Up bright and early waiting for the VHF to burst into action with Stornaway Coast guard updating us with the weather forecast. We kept our fingers crossed as the unit cackled away, with the gale warning being ceased and promise of good weather with the wind behind us!
Demonstrating my wide ranging talents, I did the engine checks, then set about poppin to the local store to update our cupboards ready for our journey forward to Kinlochbervie.
As soon as I arrived back from the shops, we slipped the lines and Mike took the helm out of Lochinver. We all would be much happier if he kept his eyes open as he went though!
Sorry about that one Mike!
With the wind howling around our ears, we made our way out of the Loch, beating as we went.
We all appreciated the difference as we headed out of the loch and changed heading, no longer beating, but now on a broad arch. It feels as if someone has turned the wind off! We had a beautiful sail up the coast of Northern Scotland, with the rain dying off, the sun peeping through and the wind blowing us along with the landscape.
We then passed by another famous headland – Stoer Point, with the Old Man looking magnificent!
Handa Island also looked so beautiful, and we could see why it is a popular place for ornithologists.
John tells us he has spent some time on this island, so I ensured I got a good shot of him on the helm as we sped past.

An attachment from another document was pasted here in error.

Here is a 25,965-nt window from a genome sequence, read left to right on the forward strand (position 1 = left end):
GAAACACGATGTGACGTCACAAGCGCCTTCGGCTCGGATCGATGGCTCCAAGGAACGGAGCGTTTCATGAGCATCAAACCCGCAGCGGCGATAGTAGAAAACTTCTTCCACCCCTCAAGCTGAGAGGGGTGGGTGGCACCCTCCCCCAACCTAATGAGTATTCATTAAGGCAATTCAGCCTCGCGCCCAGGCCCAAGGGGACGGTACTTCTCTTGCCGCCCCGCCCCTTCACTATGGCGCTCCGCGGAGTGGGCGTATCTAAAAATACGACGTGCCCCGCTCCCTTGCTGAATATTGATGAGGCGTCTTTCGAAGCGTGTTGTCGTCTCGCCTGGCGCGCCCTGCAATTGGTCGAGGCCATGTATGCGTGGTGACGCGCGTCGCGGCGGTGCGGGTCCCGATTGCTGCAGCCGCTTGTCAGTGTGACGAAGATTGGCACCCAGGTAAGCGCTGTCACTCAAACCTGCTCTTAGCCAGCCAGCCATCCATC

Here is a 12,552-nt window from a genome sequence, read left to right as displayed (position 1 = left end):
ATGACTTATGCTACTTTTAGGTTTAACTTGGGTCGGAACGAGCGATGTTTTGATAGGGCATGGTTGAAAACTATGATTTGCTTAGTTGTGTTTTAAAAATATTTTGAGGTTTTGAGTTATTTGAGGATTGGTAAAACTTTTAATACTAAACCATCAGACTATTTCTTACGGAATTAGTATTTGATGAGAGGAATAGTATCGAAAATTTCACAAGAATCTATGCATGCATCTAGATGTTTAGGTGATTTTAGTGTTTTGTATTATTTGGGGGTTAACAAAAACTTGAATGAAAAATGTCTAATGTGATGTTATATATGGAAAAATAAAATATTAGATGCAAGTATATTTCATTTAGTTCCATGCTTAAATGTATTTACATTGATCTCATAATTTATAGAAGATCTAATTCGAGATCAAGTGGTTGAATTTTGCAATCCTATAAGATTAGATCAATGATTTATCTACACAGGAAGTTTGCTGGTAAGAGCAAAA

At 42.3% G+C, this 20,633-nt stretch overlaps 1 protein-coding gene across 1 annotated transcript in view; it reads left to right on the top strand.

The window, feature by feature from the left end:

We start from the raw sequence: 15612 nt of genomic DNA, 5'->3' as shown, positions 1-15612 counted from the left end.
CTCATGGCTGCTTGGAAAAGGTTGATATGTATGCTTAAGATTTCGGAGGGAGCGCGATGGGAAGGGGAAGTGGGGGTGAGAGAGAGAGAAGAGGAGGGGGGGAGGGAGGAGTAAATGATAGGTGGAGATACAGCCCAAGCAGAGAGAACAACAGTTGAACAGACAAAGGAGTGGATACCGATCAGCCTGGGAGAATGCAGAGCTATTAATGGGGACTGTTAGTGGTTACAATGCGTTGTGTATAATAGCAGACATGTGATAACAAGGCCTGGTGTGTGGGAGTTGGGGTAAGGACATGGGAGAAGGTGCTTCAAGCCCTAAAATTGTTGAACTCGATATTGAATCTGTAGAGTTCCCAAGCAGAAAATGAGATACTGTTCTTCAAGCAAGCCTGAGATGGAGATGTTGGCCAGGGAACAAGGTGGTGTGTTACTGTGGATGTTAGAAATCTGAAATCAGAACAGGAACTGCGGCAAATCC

We enjoyed a beautiful sail and were rewarded with a warm tasty lunch – the planning and preparation from yesterday paid off, and the lentils and vegetables which the gammon was cooked in for dinner last night made a lovely warming soup. Due to the high winds, we all managed to wear some of it too!
Nearing Loch Inchard, (home of Kinlochbervie),
the almanac informed us that it can be difficult to identify the entrance to the Loch, but we should look out for a white concrete beacon on the headland. I’m learning quickly not to greatly rely on these landmarks, but keep a good look at the charts and a sharp look out ahead. Can you see the beacon on the headland?
Loch Inchard is very beautiful, which is more than can be said for Kinlochbervie which is a desolate place! This is one of the final examples of civilization on the North West coast before you reach the very top and turn the corner around Cape Wrath, and we can only imagine how bleak it can become here. The place is desolate, with fishing seeming to be the only activities here, with the fishermen littering the place with the abandoned nets and pots. The best part of Kinlochbervie is the view looking away from it towards Loch Inchard!
There is only a very small pontoon here and we are rafted alongside a wooden boat which seemed to strain under the challenge of our boat. We have secured lines to the shore, but, as we see the scars other boats have obviously made to her, we were grateful to the owner of a nearby fishing vessel who also allowed us to secure a line onto his lifting frame. We will now sleep much more easily.
Speaking of sleep – its amazing how tired you get sailing. It seems to be a regular activity to take to our cabins whenever we can. We all managed a nice snooze and I awoke to find Mike preparing tonights dinner – Thai Green Chicken Curry! It smells delicious, and he is needing very little supervision now. All he lacks is a nice little pinny!
A lovely dinner – thanks Mike. Just settled down to a DVD (this is a posh boat!), some cheese and biscuits and an early night!